Origin of Spotify
Approximately 10 years ago, Spotify Ltd. was launched in Stockholm, Sweden and since then has gone to employ over 1,600 workers and has revolutionized the music industry. Spotify has over 50 million paid subscription based users and millions more ad-based users. Their network gives them a competitive edge over the competition.
Nonetheless, it is still a private company.
Still a Private Company
As the industry leader in online music streaming and with a valuation of $8.5 billion, it would seem as though Spotify should already be a public company. Many of its competitors, including Apple Inc. and Alphabet Inc., are already public companies.
There are several explanations for why Spotify hasn’t made an initial public offering (IPO) yet and why it is reasonable to believe that it will relatively soon. It is believed that they haven’t IPO’d yet since Spotify has yet to have a profitable year.
It has been operating in the red since the company’s inception. Even with their revenue for 2015 being $2.162 billion USD, the company reported a net income of ($192 million) for the year. In order to stay on top of its competitors, Spotify needs capital from investors.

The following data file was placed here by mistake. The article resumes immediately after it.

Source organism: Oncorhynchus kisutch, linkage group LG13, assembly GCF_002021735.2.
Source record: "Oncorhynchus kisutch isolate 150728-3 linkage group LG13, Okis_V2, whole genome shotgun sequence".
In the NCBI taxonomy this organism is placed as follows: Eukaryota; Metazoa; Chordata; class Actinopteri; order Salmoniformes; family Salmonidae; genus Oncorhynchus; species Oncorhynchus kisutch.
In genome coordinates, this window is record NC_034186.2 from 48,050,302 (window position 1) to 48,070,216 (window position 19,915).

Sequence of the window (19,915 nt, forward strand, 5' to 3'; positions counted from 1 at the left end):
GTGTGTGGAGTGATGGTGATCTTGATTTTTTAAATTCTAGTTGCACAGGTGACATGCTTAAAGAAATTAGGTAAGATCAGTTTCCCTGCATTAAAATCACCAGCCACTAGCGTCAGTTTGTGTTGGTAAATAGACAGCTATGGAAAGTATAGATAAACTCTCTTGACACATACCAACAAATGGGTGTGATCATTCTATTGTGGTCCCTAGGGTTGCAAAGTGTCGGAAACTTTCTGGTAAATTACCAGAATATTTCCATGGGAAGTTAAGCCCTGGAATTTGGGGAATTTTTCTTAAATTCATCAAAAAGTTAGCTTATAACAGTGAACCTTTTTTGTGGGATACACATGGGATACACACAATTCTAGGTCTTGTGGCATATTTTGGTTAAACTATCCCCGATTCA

In 2 rounds of funding in 2016, Spotify raised over $500 million and $1 billion for expansion purposes from investors.
Debt to Investors
But what does this have to do with Spotify going public? The money Spotify has raised from investors is considered convertible debt.
In short, this means that instead of giving investors equity of the company in exchange for their capital, they are taking a loan from the investors and paying interest on it until they decide to go public.
Additionally, these investors will be able to swap their securities for discounted shares of Spotify when it goes public. According to the Wall Street Journal, the deal states that:
Investors can convert the debt into shares at a 20 percent discount if the company has a public offering in the next year, with that discount rising 2.5% every 6 months Spotify doesn’t go public. Until then, Spotify will also pay a 5% interest rate on the debt.
Should One Invest?
With this being said, it is reasonable to assume that Spotify will make the decision to make an initial public offering within the next 12-18 months. But the question on every investors’ mind is that will it be sensible to invest in this company?
No one is sure and that is one of the beauties of investing, you have to take risks to make money. If you decide to invest, be sure to conduct your due diligence and correctly evaluate what you believe the stock to be worth.